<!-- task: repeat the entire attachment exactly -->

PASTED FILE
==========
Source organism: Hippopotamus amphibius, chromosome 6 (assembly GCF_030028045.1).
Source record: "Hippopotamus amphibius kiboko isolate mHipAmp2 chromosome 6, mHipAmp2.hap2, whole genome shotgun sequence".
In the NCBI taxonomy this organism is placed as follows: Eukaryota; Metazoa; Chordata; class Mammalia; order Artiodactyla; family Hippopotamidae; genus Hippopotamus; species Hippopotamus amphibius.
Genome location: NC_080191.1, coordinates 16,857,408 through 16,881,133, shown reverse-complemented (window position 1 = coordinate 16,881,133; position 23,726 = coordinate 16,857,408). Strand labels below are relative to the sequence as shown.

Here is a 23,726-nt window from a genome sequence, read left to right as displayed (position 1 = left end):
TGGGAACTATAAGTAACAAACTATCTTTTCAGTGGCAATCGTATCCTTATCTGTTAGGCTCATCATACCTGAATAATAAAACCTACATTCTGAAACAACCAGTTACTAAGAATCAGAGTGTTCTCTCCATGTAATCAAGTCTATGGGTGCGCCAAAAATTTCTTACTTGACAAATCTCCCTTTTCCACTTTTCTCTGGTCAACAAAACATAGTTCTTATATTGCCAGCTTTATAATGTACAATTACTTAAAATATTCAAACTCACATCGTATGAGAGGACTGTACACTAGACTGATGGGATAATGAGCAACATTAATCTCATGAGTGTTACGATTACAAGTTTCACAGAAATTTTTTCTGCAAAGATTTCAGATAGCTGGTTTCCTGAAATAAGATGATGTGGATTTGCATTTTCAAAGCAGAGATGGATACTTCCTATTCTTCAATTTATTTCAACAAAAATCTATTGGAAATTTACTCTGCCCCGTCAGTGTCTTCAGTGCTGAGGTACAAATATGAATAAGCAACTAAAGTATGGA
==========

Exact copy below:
Source organism: Hippopotamus amphibius, chromosome 6 (assembly GCF_030028045.1).
Source record: "Hippopotamus amphibius kiboko isolate mHipAmp2 chromosome 6, mHipAmp2.hap2, whole genome shotgun sequence".
In the NCBI taxonomy this organism is placed as follows: Eukaryota; Metazoa; Chordata; class Mammalia; order Artiodactyla; family Hippopotamidae; genus Hippopotamus; species Hippopotamus amphibius.
Genome location: NC_080191.1, coordinates 16,857,408 through 16,881,133, shown reverse-complemented (window position 1 = coordinate 16,881,133; position 23,726 = coordinate 16,857,408). Strand labels below are relative to the sequence as shown.

Here is a 23,726-nt window from a genome sequence, read left to right as displayed (position 1 = left end):
TGGGAACTATAAGTAACAAACTATCTTTTCAGTGGCAATCGTATCCTTATCTGTTAGGCTCATCATACCTGAATAATAAAACCTACATTCTGAAACAACCAGTTACTAAGAATCAGAGTGTTCTCTCCATGTAATCAAGTCTATGGGTGCGCCAAAAATTTCTTACTTGACAAATCTCCCTTTTCCACTTTTCTCTGGTCAACAAAACATAGTTCTTATATTGCCAGCTTTATAATGTACAATTACTTAAAATATTCAAACTCACATCGTATGAGAGGACTGTACACTAGACTGATGGGATAATGAGCAACATTAATCTCATGAGTGTTACGATTACAAGTTTCACAGAAATTTTTTCTGCAAAGATTTCAGATAGCTGGTTTCCTGAAATAAGATGATGTGGATTTGCATTTTCAAAGCAGAGATGGATACTTCCTATTCTTCAATTTATTTCAACAAAAATCTATTGGAAATTTACTCTGCCCCGTCAGTGTCTTCAGTGCTGAGGTACAAATATGAATAAGCAACTAAAGTATGGA